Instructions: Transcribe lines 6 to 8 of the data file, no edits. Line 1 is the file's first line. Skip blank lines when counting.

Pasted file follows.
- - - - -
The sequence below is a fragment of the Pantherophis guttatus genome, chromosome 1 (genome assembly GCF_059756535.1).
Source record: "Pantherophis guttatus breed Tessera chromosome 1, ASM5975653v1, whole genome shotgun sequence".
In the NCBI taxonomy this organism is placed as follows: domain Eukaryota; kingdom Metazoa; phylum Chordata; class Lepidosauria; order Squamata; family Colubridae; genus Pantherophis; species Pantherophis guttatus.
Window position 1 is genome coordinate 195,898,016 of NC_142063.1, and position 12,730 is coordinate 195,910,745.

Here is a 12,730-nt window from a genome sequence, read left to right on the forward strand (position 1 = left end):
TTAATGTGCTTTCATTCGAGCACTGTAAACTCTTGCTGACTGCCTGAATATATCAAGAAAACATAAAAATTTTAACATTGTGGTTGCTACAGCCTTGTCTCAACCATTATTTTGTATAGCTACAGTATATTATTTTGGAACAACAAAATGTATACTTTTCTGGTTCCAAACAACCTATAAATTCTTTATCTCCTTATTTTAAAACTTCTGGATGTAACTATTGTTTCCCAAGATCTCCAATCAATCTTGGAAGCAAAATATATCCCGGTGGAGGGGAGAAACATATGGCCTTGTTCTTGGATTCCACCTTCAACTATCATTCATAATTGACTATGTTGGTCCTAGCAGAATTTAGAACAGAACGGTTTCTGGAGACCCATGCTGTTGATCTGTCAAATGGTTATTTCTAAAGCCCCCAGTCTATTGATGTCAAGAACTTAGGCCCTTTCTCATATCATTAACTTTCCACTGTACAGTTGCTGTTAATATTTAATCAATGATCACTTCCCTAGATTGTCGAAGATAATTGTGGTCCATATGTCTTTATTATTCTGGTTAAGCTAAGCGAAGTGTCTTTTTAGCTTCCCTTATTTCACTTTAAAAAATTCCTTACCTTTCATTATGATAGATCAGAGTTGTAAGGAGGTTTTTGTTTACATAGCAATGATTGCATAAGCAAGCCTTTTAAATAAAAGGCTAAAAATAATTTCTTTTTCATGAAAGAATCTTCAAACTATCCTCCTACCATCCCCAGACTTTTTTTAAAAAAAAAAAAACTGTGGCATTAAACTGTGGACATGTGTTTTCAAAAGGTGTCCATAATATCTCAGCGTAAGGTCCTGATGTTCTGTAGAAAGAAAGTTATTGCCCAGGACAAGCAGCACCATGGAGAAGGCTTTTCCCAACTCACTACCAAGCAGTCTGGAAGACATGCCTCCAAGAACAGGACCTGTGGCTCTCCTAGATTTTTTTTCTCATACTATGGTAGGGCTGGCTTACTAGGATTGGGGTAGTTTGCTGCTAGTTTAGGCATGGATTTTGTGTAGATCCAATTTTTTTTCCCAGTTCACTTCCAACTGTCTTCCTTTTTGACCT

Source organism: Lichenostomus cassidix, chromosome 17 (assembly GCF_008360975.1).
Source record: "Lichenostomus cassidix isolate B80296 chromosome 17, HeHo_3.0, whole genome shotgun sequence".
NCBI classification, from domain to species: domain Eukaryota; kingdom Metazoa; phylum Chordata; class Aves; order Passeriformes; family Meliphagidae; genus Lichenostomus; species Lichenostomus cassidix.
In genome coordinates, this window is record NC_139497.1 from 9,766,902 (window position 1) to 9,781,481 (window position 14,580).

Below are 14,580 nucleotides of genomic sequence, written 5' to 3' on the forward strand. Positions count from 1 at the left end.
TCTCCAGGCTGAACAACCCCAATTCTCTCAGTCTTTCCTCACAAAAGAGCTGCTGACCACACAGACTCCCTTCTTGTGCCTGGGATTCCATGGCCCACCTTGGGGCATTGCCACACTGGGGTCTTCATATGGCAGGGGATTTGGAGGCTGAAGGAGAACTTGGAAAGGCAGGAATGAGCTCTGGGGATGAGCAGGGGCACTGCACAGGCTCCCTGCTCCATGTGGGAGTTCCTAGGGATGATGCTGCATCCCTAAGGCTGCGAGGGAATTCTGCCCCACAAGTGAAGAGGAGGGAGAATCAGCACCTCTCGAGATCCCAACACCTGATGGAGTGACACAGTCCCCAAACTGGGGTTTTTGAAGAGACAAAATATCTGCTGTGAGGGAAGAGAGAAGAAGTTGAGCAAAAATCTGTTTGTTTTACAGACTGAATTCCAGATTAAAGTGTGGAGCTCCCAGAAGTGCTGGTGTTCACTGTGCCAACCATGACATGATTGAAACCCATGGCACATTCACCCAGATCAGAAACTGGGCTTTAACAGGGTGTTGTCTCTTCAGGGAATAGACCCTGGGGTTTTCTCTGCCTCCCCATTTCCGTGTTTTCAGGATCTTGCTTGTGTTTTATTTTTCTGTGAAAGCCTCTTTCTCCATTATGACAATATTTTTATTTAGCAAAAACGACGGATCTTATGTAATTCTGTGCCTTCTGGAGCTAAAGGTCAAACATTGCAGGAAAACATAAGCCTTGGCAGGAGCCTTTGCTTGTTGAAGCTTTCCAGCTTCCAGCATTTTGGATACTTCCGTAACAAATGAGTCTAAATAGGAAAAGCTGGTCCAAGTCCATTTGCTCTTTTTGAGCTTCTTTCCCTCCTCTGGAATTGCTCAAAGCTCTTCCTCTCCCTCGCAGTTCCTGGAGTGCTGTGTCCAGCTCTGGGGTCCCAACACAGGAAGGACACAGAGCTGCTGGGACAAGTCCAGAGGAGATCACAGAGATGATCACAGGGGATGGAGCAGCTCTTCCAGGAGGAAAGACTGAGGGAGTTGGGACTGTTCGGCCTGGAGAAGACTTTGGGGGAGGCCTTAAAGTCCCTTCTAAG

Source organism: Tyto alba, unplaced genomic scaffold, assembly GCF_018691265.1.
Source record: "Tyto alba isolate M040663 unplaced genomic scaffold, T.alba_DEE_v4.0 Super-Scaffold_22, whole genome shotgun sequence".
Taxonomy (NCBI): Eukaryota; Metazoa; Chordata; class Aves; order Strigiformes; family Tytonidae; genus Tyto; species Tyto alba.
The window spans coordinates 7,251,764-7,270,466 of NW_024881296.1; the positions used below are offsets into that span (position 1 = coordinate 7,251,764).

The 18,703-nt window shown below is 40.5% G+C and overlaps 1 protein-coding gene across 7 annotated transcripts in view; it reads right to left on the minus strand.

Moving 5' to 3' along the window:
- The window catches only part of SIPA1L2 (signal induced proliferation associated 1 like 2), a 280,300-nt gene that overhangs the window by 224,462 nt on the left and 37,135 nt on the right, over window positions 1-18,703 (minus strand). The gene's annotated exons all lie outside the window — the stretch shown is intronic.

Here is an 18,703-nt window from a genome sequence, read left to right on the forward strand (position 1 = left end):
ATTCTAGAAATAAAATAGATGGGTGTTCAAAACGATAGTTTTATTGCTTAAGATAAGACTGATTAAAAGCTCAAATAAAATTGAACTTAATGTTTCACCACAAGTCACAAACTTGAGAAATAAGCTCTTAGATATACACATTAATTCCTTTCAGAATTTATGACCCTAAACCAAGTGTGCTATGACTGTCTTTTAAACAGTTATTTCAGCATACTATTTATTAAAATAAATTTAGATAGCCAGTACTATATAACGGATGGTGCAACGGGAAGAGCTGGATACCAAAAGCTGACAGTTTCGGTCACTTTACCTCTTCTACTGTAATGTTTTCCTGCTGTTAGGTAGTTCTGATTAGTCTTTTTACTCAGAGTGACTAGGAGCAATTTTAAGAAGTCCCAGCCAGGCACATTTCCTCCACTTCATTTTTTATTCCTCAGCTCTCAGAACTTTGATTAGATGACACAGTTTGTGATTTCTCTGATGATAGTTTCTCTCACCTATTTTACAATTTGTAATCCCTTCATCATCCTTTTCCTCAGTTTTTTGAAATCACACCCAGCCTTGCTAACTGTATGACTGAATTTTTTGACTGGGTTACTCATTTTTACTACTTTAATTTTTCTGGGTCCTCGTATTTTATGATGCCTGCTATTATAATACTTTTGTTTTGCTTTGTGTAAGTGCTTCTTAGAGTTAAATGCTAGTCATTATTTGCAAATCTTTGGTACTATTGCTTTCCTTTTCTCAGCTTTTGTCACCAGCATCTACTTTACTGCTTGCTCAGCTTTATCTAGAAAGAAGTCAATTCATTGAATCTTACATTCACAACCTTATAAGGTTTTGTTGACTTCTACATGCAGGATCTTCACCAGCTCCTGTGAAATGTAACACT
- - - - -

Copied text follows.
TTAATGTGCTTTCATTCGAGCACTGTAAACTCTTGCTGACTGCCTGAATATATCAAGAAAACATAAAAATTTTAACATTGTGGTTGCTACAGCCTTGTCTCAACCATTATTTTGTATAGCTACAGTATATTATTTTGGAACAACAAAATGTATACTTTTCTGGTTCCAAACAACCTATAAATTCTTTATCTCCTTATTTTAAAACTTCTGGATGTAACTATTGTTTCCCAAGATCTCCAATCAATCTTGGAAGCAAAATATATCCCGGTGGAGGGGAGAAACATATGGCCTTGTTCTTGGATTCCACCTTCAACTATCATTCATAATTGACTATGTTGGTCCTAGCAGAATTTAGAACAGAACGGTTTCTGGAGACCCATGCTGTTGATCTGTCAAATGGTTATTTCTAAAGCCCCCAGTCTATTGATGTCAAGAACTTAGGCCCTTTCTCATATCATTAACTTTCCACTGTACAGTTGCTGTTAATATTTAATCAATGATCACTTCCCTAGATTGTCGAAGATAATTGTGGTCCATATGTCTTTATTATTCTGGTTAAGCTAAGCGAAGTGTCTTTTTAGCTTCCCTTATTTCACTTTAAAAAATTCCTTACCTTTCATTATGATAGATCAGAGTTGTAAGGAGGTTTTTGTTTACATAGCAATGATTGCATAAGCAAGCCTTTTAAATAAAAGGCTAAAAATAATTTCTTTTTCATGAAAGAATCTTCAAACTATCCTCCTACCATCCCCAGACTTTTTTTAAAAAAAAAAAAACTGTGGCATTAAACTGTGGACATGTGTTTTCAAAAGGTGTCCATAATATCTCAGCGTAAGGTCCTGATGTTCTGTAGAAAGAAAGTTATTGCCCAGGACAAGCAGCACCATGGAGAAGGCTTTTCCCAACTCACTACCAAGCAGTCTGGAAGACATGCCTCCAAGAACAGGACCTGTGGCTCTCCTAGATTTTTTTTCTCATACTATGGTAGGGCTGGCTTACTAGGATTGGGGTAGTTTGCTGCTAGTTTAGGCATGGATTTTGTGTAGATCCAATTTTTTTTCCCAGTTCACTTCCAACTGTCTTCCTTTTTGACCT

Source organism: Lichenostomus cassidix, chromosome 17 (assembly GCF_008360975.1).
Source record: "Lichenostomus cassidix isolate B80296 chromosome 17, HeHo_3.0, whole genome shotgun sequence".